Exercise 9: Ambiguity and Ordering

Up until this point, we've mostly been dealing with macros with a single rule. We saw earlier that macros can require more than one rule, but so far we've never had ambiguity in which rule should be followed.

There are, however, multiple circumstances where rules could have ambiguity, so it's important to understand how macros deal with that ambiguity.

The following is adapted from the rust documentation on macros:

  • When a macro is invoked (i.e. someone writes my_macro!()), the compiler looks for a macro with that name, and tries each rule in turn.

  • To try a rule, it reads through each token in the parser in turn. There are three possibilities:

    1. The token found matches the matcher. In this case, it keeps parsing the next token. If there are no tokens left, and the matcher is complete, then the rule matches.
    2. The token found does not match the matcher. In this case, Rust tries the next rule. If there are no rules left, an error is raised as the macro cannot be expanded.
    3. The rule is ambiguous. In other words, it's not clear from just this token what to do. If this happens, this is an error.
  • If it finds a rule that matches the tokens inside the brackets; it starts transcribing. Once a match is found, no more rules are examined.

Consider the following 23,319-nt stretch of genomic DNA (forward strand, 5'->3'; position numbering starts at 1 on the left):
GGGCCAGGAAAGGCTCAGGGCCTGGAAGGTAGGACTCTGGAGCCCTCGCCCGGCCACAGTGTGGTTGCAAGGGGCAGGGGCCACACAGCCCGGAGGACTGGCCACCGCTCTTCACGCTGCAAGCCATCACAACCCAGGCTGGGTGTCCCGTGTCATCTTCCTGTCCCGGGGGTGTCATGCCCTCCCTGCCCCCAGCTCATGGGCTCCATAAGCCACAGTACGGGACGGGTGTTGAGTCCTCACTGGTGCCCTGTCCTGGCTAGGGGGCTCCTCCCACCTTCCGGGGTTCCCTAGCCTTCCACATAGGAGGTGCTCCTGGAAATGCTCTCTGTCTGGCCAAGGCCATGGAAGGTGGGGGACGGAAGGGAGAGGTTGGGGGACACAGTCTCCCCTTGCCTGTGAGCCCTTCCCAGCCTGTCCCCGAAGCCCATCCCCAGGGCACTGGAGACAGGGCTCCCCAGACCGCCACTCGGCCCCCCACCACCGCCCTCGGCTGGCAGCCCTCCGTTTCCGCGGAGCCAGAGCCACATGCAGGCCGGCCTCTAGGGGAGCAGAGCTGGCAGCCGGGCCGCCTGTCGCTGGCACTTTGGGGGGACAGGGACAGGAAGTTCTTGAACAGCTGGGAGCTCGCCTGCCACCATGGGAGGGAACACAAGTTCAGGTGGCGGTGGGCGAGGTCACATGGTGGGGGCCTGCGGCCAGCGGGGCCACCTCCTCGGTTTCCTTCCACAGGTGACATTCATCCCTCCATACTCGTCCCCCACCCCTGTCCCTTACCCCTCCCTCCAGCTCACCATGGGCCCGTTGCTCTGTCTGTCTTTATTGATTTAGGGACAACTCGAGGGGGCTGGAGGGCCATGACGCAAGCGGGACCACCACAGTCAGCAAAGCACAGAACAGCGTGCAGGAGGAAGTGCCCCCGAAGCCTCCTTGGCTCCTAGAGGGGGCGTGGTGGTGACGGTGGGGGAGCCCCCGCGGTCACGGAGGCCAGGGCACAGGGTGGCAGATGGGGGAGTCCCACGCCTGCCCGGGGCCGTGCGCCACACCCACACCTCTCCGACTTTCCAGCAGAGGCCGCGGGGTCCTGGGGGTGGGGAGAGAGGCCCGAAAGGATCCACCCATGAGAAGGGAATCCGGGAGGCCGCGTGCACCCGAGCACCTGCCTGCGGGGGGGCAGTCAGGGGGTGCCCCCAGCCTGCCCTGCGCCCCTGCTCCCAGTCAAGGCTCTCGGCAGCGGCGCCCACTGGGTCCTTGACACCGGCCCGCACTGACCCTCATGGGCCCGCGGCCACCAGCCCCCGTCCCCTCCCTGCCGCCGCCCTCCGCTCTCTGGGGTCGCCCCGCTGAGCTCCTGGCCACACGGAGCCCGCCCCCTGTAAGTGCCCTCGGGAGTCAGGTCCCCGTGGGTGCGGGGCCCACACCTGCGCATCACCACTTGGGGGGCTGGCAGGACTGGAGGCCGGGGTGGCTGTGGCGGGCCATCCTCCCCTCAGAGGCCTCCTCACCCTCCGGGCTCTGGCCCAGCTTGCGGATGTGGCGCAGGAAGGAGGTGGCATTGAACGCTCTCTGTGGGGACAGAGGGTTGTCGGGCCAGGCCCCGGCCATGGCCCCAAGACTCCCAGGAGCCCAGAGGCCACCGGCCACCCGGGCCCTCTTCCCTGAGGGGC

Let's have a look at some examples:

macro_rules! ambiguity {
    ($($i:ident)* $j:ident) => { };

fn main() {

This example fails because Rust is not able to determine what $j should be just by looking at the current token. If Rust could look forward, it would see that $j must be followed by a ), but it cannot, so it causes an error.

macro_rules! ordering {
    ($j:expr) => { "This was an expression" };
    ($j:literal) => { "This was a literal" };

fn main() {
let expr1 = ordering!('a');  // => "This was an expression".
let expr1 = ordering!(3 + 5);  // => "This was an expression".

This example demonstrates an example where Rust macros can behave strangely due to ordering rules: even though literal is a much stricter condition than expr, because literals are exprs, the first rule will always match.

Exercise 9: Ambiguity and Ordering

This task is a little bit different to previous tasks: we have given you a partially functional macro already, along with some invocations of that macro.

You should adjust the macro's rules and syntax to make sure that you achieve the correct behaviour without any ambiguity.

  • sum!() should sum together two or more expressions together.
  • get_number_type!() should determine what sort of Rust syntax is being used: a positive literal, a negative literal, a block, or an expression.

You may not edit the main function, but it should eventually look like the following:

fn main() {
            let x = 6;
    NumberType::UnknownBecauseExpr(1 + 2 + 3 + 4).show();
    NumberType::UnknownBecauseExpr(3 + 5 - 1).show();